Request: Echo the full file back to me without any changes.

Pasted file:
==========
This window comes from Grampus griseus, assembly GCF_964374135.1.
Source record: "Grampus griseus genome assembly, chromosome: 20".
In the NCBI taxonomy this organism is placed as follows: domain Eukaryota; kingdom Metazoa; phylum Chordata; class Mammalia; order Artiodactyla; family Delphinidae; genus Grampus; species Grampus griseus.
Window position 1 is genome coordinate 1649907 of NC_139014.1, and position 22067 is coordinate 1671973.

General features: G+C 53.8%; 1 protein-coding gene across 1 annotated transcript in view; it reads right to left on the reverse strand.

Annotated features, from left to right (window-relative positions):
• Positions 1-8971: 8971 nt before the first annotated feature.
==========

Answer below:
This window comes from Grampus griseus, assembly GCF_964374135.1.
Source record: "Grampus griseus genome assembly, chromosome: 20".
In the NCBI taxonomy this organism is placed as follows: domain Eukaryota; kingdom Metazoa; phylum Chordata; class Mammalia; order Artiodactyla; family Delphinidae; genus Grampus; species Grampus griseus.
Window position 1 is genome coordinate 1649907 of NC_139014.1, and position 22067 is coordinate 1671973.

General features: G+C 53.8%; 1 protein-coding gene across 1 annotated transcript in view; it reads right to left on the reverse strand.

Annotated features, from left to right (window-relative positions):
• Positions 1-8971: 8971 nt before the first annotated feature.